Heritage Then & Now: With the constraints of the 1967 base design, this is about as good of a solution as you could ask for. The little details like having the flags split the photos and then wrap around are well done.
Gypsy Queen Walk-Off Winners: Wait, this again? I will say the photo choices here are a lot better than the regular Topps WOW cards. But the horizontal layout means there's less room the image itself since they have to allow for all the typical GQ flourishes to circle in from the borders. My biggest gripes are how the text is handled for both. The "Walk-Off Winners" text up top looks a little to groovy for the rest of the design. And the way Gypsy Queen wordmark arches down along the top really bothers me with the player/team name running above it on a straight baseline. That's a gnarly negative space.
WALK - Mostly good but left a little power in the bat.
Topps base: I'm a fan of the basic look and layout here but it's littered with things I'd change. The "smoke" on the edges, the fake shininess, cut off logos. Has anybody noticed how the colors on the diagonal bars are different? Look at the Eickhoff card. The one on top matches the red from the Phillies logo but the bottom one is on its way to purple. And why is blue the predominant color for the Phillies cards instead of red? Or why are the Pirates cards mostly red with just a smidgen of yellow and zero black? There are too many little things like that for me to be complete sold.
Bowman base: If you saw my previous post, you know exactly where I think the Bowman design can be improved. To sum it up, make the border solid and get rid of all the shiny textures and this would really round the bases.
REACHED ON ERROR - Somehow standing on first despite your best efforts to make an out.
Donruss base: I don't know why Panini is still doing what they're doing with Donruss. Take a few different elements from different Donruss designs of the past, throw lock yourself in a cell with a laptop and see if you can earn your parole (or something). As an evolution from the 2015 design, it's actually an improvement. But they seemed to have incorporated one Topps' least popular design elements into the Frankenstein design here, for some reason. Somehow, though, I don't hate it. Objectively, it's not a bad design per sé. I just can't endorse the way it came to exist.
Donruss Rated Rookie: Hello, halftone gradient. Not so nice to see you again. Having it run across the bottom unencumbered like that is not a good decision. It's teetering on obnoxious. The only saving grace for the rest of the design is the absence of anything else. Just a solid white border and plain white text with the iconic Rated Rookie logo in the corner. So congrats for knowing how to not make things worse (for this design at least).
GROUND OUT - A trip to the plate with nothing to show for it.
Bowman Prospects: While this is almost completely interchangeable with the Bowman base design, it takes a few extra dings here. The issues with border and texture still appear. Without the player name running vertically, it loses some of the dynamism that Bowman has. Also, the team logo sitting in the circle, there's a little too much negative space on the left border that throws things off balance.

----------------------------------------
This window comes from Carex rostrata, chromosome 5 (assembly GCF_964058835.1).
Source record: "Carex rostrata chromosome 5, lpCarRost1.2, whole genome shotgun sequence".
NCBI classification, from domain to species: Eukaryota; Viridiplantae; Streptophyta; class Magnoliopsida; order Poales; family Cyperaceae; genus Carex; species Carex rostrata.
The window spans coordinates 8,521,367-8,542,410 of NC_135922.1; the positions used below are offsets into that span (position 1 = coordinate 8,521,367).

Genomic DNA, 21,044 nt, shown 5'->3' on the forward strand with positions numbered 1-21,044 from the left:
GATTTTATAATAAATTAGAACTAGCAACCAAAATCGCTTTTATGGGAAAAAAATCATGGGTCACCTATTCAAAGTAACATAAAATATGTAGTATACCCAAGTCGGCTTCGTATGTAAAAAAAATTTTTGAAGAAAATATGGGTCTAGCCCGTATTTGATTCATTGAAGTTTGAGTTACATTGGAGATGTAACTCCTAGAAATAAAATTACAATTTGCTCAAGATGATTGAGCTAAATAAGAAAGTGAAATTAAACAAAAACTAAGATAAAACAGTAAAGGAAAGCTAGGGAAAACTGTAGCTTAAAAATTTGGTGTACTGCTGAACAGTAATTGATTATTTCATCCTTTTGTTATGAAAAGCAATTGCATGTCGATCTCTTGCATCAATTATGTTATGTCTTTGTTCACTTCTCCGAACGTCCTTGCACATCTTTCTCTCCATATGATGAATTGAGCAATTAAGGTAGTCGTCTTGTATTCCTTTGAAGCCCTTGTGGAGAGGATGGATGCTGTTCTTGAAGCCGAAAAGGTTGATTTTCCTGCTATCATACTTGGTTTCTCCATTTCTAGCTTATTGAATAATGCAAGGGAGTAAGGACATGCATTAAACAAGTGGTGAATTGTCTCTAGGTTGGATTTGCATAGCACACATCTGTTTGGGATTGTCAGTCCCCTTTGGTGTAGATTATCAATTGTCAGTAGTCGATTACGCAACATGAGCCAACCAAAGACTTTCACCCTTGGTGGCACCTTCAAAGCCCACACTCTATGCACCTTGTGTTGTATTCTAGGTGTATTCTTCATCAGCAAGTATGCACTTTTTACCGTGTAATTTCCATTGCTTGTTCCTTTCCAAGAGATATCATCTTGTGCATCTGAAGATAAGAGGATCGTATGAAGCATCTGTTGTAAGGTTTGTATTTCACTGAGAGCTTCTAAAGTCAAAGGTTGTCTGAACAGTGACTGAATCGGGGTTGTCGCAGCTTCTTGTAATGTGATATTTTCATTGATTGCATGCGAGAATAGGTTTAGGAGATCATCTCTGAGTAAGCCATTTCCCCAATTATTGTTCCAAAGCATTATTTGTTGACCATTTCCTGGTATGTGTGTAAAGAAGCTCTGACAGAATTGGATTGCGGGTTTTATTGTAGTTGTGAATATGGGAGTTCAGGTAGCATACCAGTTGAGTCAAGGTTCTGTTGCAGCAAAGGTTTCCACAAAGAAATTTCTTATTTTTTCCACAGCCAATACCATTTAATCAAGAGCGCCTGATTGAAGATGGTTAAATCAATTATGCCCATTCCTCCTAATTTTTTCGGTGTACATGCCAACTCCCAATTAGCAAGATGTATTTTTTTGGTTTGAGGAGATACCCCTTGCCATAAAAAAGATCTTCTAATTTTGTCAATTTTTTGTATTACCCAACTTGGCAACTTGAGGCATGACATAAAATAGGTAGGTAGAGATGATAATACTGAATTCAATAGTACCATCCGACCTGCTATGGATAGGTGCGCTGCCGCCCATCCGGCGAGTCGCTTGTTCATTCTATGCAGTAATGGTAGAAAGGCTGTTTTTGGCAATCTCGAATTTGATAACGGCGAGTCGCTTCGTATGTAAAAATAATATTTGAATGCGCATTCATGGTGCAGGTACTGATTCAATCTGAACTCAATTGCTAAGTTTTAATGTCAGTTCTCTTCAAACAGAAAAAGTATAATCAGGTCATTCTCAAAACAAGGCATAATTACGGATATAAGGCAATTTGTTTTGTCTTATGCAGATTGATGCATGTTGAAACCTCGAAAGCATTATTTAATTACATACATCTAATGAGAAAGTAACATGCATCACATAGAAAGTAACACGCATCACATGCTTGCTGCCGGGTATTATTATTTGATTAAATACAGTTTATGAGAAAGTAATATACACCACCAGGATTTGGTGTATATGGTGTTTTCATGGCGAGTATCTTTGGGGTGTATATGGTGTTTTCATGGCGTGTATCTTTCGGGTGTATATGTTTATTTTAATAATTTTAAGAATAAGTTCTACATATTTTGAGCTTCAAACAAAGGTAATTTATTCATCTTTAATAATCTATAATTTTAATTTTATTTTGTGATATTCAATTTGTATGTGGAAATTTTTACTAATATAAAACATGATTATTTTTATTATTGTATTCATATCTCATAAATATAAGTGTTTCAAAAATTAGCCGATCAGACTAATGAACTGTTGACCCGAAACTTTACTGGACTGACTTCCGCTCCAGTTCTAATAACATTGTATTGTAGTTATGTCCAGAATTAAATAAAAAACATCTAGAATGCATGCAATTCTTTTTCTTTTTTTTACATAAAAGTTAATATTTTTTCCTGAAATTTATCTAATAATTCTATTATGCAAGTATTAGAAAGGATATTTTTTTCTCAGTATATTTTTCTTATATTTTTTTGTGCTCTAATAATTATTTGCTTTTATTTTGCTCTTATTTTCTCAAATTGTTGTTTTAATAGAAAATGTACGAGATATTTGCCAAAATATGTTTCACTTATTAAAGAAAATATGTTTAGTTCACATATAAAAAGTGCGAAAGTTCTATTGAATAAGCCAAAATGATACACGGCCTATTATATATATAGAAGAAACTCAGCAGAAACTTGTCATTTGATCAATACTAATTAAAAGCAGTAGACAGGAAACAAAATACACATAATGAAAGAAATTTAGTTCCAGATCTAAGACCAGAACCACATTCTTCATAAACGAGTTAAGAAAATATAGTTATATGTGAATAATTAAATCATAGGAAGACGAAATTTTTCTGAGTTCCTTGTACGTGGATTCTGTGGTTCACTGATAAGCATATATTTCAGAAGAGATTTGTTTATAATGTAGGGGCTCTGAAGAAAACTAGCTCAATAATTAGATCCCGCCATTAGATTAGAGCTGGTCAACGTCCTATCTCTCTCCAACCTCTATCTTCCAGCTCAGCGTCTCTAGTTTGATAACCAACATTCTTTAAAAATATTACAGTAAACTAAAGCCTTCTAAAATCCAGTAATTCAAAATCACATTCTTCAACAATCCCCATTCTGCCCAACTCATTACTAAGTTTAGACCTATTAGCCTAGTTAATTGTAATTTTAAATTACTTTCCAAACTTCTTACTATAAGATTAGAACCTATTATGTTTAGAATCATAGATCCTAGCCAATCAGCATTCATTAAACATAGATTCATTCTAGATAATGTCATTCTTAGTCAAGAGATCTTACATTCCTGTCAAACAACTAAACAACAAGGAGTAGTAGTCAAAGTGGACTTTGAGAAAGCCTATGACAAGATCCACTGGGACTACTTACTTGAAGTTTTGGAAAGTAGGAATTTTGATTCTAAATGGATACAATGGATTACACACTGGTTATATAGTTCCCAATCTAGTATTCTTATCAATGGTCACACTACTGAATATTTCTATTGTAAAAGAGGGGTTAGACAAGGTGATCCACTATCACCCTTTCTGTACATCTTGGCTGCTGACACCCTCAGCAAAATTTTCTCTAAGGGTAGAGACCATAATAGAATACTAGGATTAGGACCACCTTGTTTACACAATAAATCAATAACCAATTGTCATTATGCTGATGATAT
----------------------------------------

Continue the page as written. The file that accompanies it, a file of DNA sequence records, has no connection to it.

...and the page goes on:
Bowman Sophomore Standouts: All the leftover diagonals converge here into...nothing really. The text is boring and too similar for anything to standout. The absence of a primary element other than the player image drags this to snoozeville.
Bowman International Ink: These were doomed once they decided to feature players wearing jerseys over dress shirts in front of the busiest backdrop ever. The team and Bowman logos would be better off if they switched places, letting the team logo be a little bigger. All the fades and shines could stand be toned down as well. The design isn't beyond salvaging but it's probably a more effort than it looks like they were willing to put in.
INFIELD FLY - Took a big cut but ended up not making a positive difference.
Topps Perspectives: I know I'm in the minority here but I'm not a fan of this insert. And it's all because it's completely based off the opening credits of a 14-year old movie. It seems like Topps was attempting to inject some Stadium Club-ness into the flagship set here but it just comes across as a little limp.
Bowman Family Tree: I've never been a fan of when Topps designs insert sets around the auto or relic parallels included. This is a pretty egregious example. All of that wasted space next to the logos just so they can accommodate the autographs. While, the autographed cards are pretty cool, there's no reason to saddle the non-auto versions with such a design obstacle.
STRIKEOUT - Walk back to the dugout in shame.
Donruss Diamond Kings: Why are the "paintings" gray? Why couldn't they edit out the background noise like the NetSuite logo? Why is the player name/team location so prominent? This whole thing screams minimal effort and thought. I can't think of a single positive to mention.
Topps Pressed Into Service: With such a novel concept for an insert, it's a shame the execution is so poorly done. You'd think they would use a picture of the players' pitching, no? The ball stitching is pretty cheesy in the background and I'm not sure why there's a little blip of the photograph fading around the cutout. The swooshes look pretty dated as well. My overall sense is this was a design they've had sitting in the cabinet for a few years now and finally got around to using it to clear out space.
Donruss The Prospects & Donruss The Rookies: Ooh boy. Of all the elements for Panini to pick from the Donruss carcasses, I think the tubes from the 1988 set is very, very far down the list of desirability. Mix in the grungy white texture and it's a match made in hell.